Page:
Aidan of Lindisfarne (died 31 August 651) was an Irish monk and missionary credited with restoring Christianity to Northumbria. He founded a monastic cathedral on the island of Lindisfarne, known as Lindisfarne Priory, served as its first bishop, and travelled ceaselessly throughout the countryside, spreading the gospel to both the Anglo-Saxon nobility and to the socially disenfranchised (including children and slaves).
Bede's meticulous and detailed account of Aidan's life provides the basis for most biographical sketches (both classical and modern). One notable lacuna, which (somewhat paradoxically) reinforces the notion of Bede's reliability, is that virtually nothing is known of the monk's early life, save that he was a monk at the ancient monastery on the island of Iona from a relatively young age and that he was of Irish descent. Aidan was known for his strict asceticism.
In the years prior to Aidan's mission, Christianity, which had been propagated throughout Britain but not Ireland by the Roman Empire, was being largely displaced by Anglo-Saxon paganism. In the monastery of Iona (founded by Columba of the Irish Church), the religion soon found one of its principal exponents in Oswald of Northumbria, a noble youth who had been raised there as a king in exile since 616. Baptized as a Christian, the young king vowed to bring Christianity back to his people—an opportunity that presented itself in 634, when he gained the crown of Northumbria.
Owing to his historical connection to Iona's monastic community, King Oswald requested that missionaries be sent from that monastery instead of the Roman-sponsored monasteries of Southern England. At first, they sent him a bishop named Cormán, but he alienated many people by his harshness, and returned in failure to Iona reporting that the Northumbrians were too stubborn to be converted. Aidan criticised Cormán's methods and was soon sent as his replacement. He became bishop in 635.
Allying himself with the pious king, Aidan chose the island of Lindisfarne, which was close to the royal castle at Bamburgh, as the seat of his diocese. An inspired missionary, Aidan would walk from one village to another, politely conversing with the people he saw and slowly interesting them in Christianity: in this, he followed the early apostolic model of conversion, by offering "them first the milk of gentle doctrine, to bring them by degrees, while nourishing them with the Divine Word, to the true understanding and practice of the more advanced precepts." By patiently talking to the people on their own level (and by taking an active interest in their lives and communities), Aidan and his monks slowly restored Christianity to the Northumbrian countryside. King Oswald, who after his years of exile had a perfect command of Irish, often had to translate for Aidan and his monks, who did not speak English at first.
In his years of evangelism, Aidan was responsible for the construction of churches, monasteries and schools throughout Northumbria. At the same time, he earned a tremendous reputation for his pious charity and dedication to the less fortunate—such as his tendency to provide room, board and education to orphans, and his use of contributions to pay for the freedom of slaves:
The monastery he founded grew and helped found churches and other religious institutions throughout the area. It also served as centre of learning and a storehouse of scholarly knowledge, training many of Aidan's young charges for a career in the priesthood. Though Aidan was a member of the Irish branch of Christianity (instead of the Roman branch), his character and energy in missionary work won him the respect of Pope Honorius I and Felix of Dunwich.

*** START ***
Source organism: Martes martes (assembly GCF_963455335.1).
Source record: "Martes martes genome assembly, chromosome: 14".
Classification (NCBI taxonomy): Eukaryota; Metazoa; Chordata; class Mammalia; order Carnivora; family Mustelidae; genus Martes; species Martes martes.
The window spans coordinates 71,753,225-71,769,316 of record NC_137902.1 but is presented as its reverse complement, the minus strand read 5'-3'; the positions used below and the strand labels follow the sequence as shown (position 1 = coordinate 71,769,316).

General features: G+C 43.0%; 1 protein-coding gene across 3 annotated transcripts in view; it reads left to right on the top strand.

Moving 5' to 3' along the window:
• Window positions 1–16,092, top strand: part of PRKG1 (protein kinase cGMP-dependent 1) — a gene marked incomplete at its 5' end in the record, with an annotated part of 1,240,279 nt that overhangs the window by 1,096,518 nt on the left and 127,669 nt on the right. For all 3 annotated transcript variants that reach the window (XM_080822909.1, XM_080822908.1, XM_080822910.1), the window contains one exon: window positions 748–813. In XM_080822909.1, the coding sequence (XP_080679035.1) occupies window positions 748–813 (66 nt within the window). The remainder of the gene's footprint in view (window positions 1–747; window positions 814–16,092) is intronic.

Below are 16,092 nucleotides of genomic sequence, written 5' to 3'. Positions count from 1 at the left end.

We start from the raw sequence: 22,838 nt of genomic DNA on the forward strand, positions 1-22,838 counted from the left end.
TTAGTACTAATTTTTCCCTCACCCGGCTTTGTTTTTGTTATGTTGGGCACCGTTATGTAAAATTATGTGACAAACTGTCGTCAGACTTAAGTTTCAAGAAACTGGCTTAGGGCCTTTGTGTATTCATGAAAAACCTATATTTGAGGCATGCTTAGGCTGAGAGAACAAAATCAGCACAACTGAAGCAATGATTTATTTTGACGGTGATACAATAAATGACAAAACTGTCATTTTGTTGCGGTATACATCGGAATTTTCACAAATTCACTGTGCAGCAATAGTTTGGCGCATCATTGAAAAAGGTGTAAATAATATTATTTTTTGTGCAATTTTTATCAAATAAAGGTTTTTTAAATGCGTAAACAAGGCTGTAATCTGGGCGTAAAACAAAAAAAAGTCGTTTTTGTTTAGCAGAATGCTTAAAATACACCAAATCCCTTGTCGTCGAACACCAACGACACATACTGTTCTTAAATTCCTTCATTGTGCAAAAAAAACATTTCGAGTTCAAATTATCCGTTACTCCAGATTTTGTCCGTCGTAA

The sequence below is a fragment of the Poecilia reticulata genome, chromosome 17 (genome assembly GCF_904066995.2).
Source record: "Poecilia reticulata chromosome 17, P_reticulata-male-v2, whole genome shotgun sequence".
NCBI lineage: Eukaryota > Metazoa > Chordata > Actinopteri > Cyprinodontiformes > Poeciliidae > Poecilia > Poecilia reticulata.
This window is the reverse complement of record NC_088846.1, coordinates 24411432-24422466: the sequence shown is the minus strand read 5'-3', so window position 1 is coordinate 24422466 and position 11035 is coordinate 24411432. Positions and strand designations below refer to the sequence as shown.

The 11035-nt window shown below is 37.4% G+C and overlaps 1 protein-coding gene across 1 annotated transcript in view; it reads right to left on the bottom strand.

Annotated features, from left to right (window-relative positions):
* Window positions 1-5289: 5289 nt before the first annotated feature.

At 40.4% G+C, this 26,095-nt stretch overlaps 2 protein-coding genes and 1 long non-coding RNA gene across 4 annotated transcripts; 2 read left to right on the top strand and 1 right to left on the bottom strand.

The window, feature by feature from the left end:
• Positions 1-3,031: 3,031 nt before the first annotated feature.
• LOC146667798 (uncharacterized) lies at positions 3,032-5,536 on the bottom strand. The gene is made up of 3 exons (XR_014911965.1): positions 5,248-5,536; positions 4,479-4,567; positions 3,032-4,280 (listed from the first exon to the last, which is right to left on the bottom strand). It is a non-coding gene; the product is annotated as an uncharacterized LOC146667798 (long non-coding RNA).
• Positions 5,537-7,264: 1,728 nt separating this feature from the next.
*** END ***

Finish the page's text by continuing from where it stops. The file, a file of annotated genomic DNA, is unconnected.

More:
When Oswald died in 642, Aidan received continued support from King Oswine of Deira and the two became close friends. As such, the monk's ministry continued relatively unchanged until the rise of pagan hostilities in 651. At that time, a pagan army attacked Bamburgh and attempted to set its walls ablaze. According to legend, Aidan saw the black smoke from his cell at Lindisfarne Abbey, immediately recognized its cause, and knelt in prayer for the fate of the city. Miraculously, the winds abruptly reversed their course, blowing the conflagration towards the enemy, which convinced them that the capital city was defended by potent spiritual forces. Around this time, Oswine was betrayed and murdered. Twelve days later Aidan died, on 31 August 651. He had become ill while on one of his incessant missionary tours, and died leaning against the wall of the local church. As Baring-Gould poetically summarizes: "It was a death which became a soldier of the faith on his own fit field of battle."
After his death, Aidan's body was buried at Lindisfarne, beneath the abbey that he had helped found. Though his popularity waned in the coming years, "in the 11th century Glastonbury monks obtained some supposed relics of Aidan; through their influence Aidan's feast appears in the early Wessex calendars, which provide the main evidence for his cult after the age of Bede."
His feast is celebrated on the anniversary of his death, 31 August. Reflecting his Irish origins, his Scottish monasticism and his ministry to the English, Aidan has been proposed as a possible patron saint of the United Kingdom.
Today, Aidan's significance is still recognized in the following saying by Joseph Lightfoot, Bishop of Durham:
"Augustine was the Apostle of Kent, but Aidan was the Apostle of the English."— Bishop Lightfoot
St Aidan's College of the University of Durham was named after Aidan of Lindisfarne.
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|Wikisource has the text of the 1885–1900 Dictionary of National Biography's article about Saint Aidan.|
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